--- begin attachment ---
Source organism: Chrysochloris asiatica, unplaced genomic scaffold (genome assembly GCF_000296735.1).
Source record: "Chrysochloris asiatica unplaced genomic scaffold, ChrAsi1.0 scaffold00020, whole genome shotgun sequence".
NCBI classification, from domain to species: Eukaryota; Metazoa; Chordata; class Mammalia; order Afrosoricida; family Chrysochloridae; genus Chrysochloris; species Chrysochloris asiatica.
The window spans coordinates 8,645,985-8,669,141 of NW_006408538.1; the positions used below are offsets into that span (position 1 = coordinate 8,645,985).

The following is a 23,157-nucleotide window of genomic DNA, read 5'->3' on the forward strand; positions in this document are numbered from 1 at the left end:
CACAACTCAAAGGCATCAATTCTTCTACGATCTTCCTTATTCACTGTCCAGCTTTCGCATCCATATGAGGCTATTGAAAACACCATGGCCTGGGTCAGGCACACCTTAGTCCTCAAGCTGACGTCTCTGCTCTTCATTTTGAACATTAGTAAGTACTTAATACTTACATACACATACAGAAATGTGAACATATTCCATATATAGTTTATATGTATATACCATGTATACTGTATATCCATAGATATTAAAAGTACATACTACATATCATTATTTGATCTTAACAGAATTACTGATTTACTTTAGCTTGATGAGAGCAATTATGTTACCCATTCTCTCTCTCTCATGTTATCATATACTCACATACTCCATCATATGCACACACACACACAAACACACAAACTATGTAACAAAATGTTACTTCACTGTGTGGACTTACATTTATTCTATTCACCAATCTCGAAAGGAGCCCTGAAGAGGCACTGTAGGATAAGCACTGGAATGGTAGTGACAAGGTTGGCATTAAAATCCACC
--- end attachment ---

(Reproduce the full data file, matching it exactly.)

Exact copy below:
Source organism: Chrysochloris asiatica, unplaced genomic scaffold (genome assembly GCF_000296735.1).
Source record: "Chrysochloris asiatica unplaced genomic scaffold, ChrAsi1.0 scaffold00020, whole genome shotgun sequence".
NCBI classification, from domain to species: Eukaryota; Metazoa; Chordata; class Mammalia; order Afrosoricida; family Chrysochloridae; genus Chrysochloris; species Chrysochloris asiatica.
The window spans coordinates 8,645,985-8,669,141 of NW_006408538.1; the positions used below are offsets into that span (position 1 = coordinate 8,645,985).

The following is a 23,157-nucleotide window of genomic DNA, read 5'->3' on the forward strand; positions in this document are numbered from 1 at the left end:
CACAACTCAAAGGCATCAATTCTTCTACGATCTTCCTTATTCACTGTCCAGCTTTCGCATCCATATGAGGCTATTGAAAACACCATGGCCTGGGTCAGGCACACCTTAGTCCTCAAGCTGACGTCTCTGCTCTTCATTTTGAACATTAGTAAGTACTTAATACTTACATACACATACAGAAATGTGAACATATTCCATATATAGTTTATATGTATATACCATGTATACTGTATATCCATAGATATTAAAAGTACATACTACATATCATTATTTGATCTTAACAGAATTACTGATTTACTTTAGCTTGATGAGAGCAATTATGTTACCCATTCTCTCTCTCTCATGTTATCATATACTCACATACTCCATCATATGCACACACACACACAAACACACAAACTATGTAACAAAATGTTACTTCACTGTGTGGACTTACATTTATTCTATTCACCAATCTCGAAAGGAGCCCTGAAGAGGCACTGTAGGATAAGCACTGGAATGGTAGTGACAAGGTTGGCATTAAAATCCACC